"tenantId": "portal",
          "tenantType": "ON-PREM",
          "termOfUse": "Eula"


Now you can use cURL or any other REST client you want to do a POST and create the tenant record on the portal. I'm using Paw to do that. Make sure you copy the /opt/apim-portal- content or the mutual SSL will not work and the request will thus fail.




If you see a "Private Key is Missing" error, try to paste the private key before the certificate







Remember that the default credentials to access your new tenant are: admin / 7layer


I hope this tutorial can help you out!

0 Favorited
0 Files

Tags and Keywords


03-08-2018 08:28 AM

Now this is what I call "documentation at its best". Very nicely done Alan.

03-07-2018 05:01 PM

Terrific Work!, thanks a lot. Indeed: proud of you


We installed the 4.2.0 and after that we try the version but in an on-premises environment and using the OVA provided by CA.


We tested the 3 master node configuration with less than 32G in each node.

But I have trouble in the order the dockers started: albeit the stated in the temporary docker-compose file that some services have "depends_on",  we saw a lot of errors in the logs, showing that some services are starting before the services in the "depends_on". We found in the Docker documentation (Compose file version 3 reference | Docker Documentation ) the following note: "The depends_on option is ignored when deploying a stack in swarm mode with a version 3 Compose file". So apparently we have no order in the services in docker.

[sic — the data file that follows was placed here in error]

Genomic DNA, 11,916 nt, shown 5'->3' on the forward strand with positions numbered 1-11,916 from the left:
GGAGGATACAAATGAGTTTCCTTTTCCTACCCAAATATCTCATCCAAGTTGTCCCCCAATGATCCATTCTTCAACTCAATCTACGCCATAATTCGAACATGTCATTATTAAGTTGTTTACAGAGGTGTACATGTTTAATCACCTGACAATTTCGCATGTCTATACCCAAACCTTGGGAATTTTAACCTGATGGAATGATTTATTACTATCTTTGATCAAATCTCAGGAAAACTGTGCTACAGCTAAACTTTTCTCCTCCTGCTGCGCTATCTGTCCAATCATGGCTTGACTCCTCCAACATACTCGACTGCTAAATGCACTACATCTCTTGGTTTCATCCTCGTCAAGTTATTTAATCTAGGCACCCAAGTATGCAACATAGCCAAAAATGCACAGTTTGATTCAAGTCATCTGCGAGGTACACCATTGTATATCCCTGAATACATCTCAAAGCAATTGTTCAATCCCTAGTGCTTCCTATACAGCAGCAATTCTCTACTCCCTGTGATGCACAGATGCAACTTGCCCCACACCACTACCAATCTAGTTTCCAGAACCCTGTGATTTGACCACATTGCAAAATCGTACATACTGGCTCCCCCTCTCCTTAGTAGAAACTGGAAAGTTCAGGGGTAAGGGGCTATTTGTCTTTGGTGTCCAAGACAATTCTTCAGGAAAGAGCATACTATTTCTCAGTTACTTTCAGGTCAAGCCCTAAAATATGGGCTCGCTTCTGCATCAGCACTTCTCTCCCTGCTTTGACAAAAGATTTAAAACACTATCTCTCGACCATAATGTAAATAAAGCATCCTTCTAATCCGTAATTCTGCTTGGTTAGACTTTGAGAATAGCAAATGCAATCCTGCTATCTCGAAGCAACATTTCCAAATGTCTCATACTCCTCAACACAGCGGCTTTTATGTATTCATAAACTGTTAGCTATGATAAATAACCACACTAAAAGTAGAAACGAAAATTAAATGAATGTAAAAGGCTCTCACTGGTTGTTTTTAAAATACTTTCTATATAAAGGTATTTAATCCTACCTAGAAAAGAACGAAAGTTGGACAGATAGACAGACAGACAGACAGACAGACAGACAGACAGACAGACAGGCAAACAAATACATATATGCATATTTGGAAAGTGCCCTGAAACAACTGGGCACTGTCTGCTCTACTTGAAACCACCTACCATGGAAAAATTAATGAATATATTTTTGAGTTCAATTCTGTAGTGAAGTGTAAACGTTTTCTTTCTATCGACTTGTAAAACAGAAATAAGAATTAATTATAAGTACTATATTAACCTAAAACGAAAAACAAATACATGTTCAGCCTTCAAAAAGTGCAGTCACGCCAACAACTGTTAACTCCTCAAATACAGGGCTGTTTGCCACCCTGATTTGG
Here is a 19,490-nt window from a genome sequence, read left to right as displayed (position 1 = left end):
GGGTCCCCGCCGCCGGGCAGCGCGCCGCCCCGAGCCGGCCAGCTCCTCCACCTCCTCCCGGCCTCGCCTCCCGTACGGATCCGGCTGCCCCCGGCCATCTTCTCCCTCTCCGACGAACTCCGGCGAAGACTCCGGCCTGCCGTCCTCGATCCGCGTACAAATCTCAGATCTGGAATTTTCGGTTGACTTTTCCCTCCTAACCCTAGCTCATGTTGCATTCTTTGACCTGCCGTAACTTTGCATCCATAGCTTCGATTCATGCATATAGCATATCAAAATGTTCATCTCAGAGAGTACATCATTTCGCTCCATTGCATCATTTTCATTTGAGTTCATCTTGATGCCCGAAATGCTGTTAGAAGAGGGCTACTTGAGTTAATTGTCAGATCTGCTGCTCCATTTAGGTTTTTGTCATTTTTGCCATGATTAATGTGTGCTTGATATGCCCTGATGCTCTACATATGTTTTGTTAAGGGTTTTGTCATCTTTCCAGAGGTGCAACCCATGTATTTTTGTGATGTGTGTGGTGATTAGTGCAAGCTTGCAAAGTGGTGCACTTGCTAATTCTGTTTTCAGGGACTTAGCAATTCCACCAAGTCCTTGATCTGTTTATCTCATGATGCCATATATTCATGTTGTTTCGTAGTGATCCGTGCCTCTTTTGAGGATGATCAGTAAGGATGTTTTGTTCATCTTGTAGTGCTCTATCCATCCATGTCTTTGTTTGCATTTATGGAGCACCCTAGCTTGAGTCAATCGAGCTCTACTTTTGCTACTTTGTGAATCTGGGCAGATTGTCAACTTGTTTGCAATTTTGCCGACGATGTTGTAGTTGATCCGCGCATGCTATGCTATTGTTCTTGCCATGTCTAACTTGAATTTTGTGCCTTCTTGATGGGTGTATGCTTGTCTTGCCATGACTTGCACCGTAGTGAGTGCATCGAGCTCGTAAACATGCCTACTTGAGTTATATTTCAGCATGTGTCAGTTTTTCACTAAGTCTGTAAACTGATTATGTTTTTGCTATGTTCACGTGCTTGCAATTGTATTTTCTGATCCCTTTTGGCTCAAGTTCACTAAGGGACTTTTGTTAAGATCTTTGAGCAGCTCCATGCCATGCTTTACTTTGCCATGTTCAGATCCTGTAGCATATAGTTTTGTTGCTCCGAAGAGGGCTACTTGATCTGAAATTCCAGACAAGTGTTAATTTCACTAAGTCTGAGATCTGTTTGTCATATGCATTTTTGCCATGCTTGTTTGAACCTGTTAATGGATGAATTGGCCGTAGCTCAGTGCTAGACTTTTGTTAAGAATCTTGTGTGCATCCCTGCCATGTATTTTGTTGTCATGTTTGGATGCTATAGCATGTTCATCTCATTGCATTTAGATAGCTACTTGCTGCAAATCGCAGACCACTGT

Are we understanding correctly the Docker stack/swarm info? How is your starting process? how it takes in minutes?

do you have a clean start process (a clean log) or the same try/error/eventually ok race?


Thanks a lot

02-20-2018 05:14 PM


Case someone needs to curl.. try:

curl -X POST -H "Content-Type: application/json" --insecure --cert-type pem --cert ./apim.pem -d @enrollment.json "https://<portal>-ssg.<domain>:9443/provision/tenants"

where enrollment.json is the generated JSON inside a file like the content above!

Thanks ever so much for this tutorial Alan!

02-16-2018 03:22 PM

Great work! Might be worth adding that the default username for centos is centos and that the key file needs to have 400 permissions for ssh to work on first login

02-15-2018 05:58 PM

Mic Drop, BOOM!!!   I will doing this soon Alan, will let you know how it goes, thanks ever so much for this tutorial!

Related Entries and Links

No Related Resource entered.